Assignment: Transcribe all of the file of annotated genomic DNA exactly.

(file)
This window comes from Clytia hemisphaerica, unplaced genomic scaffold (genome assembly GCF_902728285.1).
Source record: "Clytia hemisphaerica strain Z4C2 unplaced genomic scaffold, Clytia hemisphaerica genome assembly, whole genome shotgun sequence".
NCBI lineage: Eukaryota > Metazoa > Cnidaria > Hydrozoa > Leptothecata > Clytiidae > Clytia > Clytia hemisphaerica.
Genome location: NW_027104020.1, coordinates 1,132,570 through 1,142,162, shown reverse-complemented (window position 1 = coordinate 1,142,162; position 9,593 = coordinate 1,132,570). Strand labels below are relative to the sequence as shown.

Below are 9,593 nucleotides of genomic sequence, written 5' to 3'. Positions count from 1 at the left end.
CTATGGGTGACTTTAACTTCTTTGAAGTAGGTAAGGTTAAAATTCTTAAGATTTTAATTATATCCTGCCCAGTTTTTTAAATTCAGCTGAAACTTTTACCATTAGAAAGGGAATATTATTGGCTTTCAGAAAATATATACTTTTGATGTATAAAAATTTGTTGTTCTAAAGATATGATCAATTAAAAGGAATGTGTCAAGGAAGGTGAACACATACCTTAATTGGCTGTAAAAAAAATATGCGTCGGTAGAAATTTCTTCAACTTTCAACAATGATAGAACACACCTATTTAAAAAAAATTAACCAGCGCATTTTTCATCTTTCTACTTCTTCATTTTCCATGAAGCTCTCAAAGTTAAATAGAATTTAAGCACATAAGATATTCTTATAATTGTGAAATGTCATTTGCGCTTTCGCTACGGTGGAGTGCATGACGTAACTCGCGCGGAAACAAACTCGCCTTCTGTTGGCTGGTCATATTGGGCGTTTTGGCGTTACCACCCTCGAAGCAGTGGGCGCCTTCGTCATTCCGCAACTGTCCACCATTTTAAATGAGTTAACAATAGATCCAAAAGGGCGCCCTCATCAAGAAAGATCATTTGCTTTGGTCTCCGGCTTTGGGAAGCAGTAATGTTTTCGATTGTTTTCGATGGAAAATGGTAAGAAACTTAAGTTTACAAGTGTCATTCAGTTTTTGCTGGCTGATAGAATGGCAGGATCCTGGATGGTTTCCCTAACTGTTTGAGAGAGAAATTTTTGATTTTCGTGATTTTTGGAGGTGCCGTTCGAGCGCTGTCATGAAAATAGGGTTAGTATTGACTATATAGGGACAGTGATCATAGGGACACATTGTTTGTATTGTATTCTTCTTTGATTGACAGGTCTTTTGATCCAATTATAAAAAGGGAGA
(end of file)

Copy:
This window comes from Clytia hemisphaerica, unplaced genomic scaffold (genome assembly GCF_902728285.1).
Source record: "Clytia hemisphaerica strain Z4C2 unplaced genomic scaffold, Clytia hemisphaerica genome assembly, whole genome shotgun sequence".
NCBI lineage: Eukaryota > Metazoa > Cnidaria > Hydrozoa > Leptothecata > Clytiidae > Clytia > Clytia hemisphaerica.
Genome location: NW_027104020.1, coordinates 1,132,570 through 1,142,162, shown reverse-complemented (window position 1 = coordinate 1,142,162; position 9,593 = coordinate 1,132,570). Strand labels below are relative to the sequence as shown.

Below are 9,593 nucleotides of genomic sequence, written 5' to 3'. Positions count from 1 at the left end.
CTATGGGTGACTTTAACTTCTTTGAAGTAGGTAAGGTTAAAATTCTTAAGATTTTAATTATATCCTGCCCAGTTTTTTAAATTCAGCTGAAACTTTTACCATTAGAAAGGGAATATTATTGGCTTTCAGAAAATATATACTTTTGATGTATAAAAATTTGTTGTTCTAAAGATATGATCAATTAAAAGGAATGTGTCAAGGAAGGTGAACACATACCTTAATTGGCTGTAAAAAAAATATGCGTCGGTAGAAATTTCTTCAACTTTCAACAATGATAGAACACACCTATTTAAAAAAAATTAACCAGCGCATTTTTCATCTTTCTACTTCTTCATTTTCCATGAAGCTCTCAAAGTTAAATAGAATTTAAGCACATAAGATATTCTTATAATTGTGAAATGTCATTTGCGCTTTCGCTACGGTGGAGTGCATGACGTAACTCGCGCGGAAACAAACTCGCCTTCTGTTGGCTGGTCATATTGGGCGTTTTGGCGTTACCACCCTCGAAGCAGTGGGCGCCTTCGTCATTCCGCAACTGTCCACCATTTTAAATGAGTTAACAATAGATCCAAAAGGGCGCCCTCATCAAGAAAGATCATTTGCTTTGGTCTCCGGCTTTGGGAAGCAGTAATGTTTTCGATTGTTTTCGATGGAAAATGGTAAGAAACTTAAGTTTACAAGTGTCATTCAGTTTTTGCTGGCTGATAGAATGGCAGGATCCTGGATGGTTTCCCTAACTGTTTGAGAGAGAAATTTTTGATTTTCGTGATTTTTGGAGGTGCCGTTCGAGCGCTGTCATGAAAATAGGGTTAGTATTGACTATATAGGGACAGTGATCATAGGGACACATTGTTTGTATTGTATTCTTCTTTGATTGACAGGTCTTTTGATCCAATTATAAAAAGGGAGA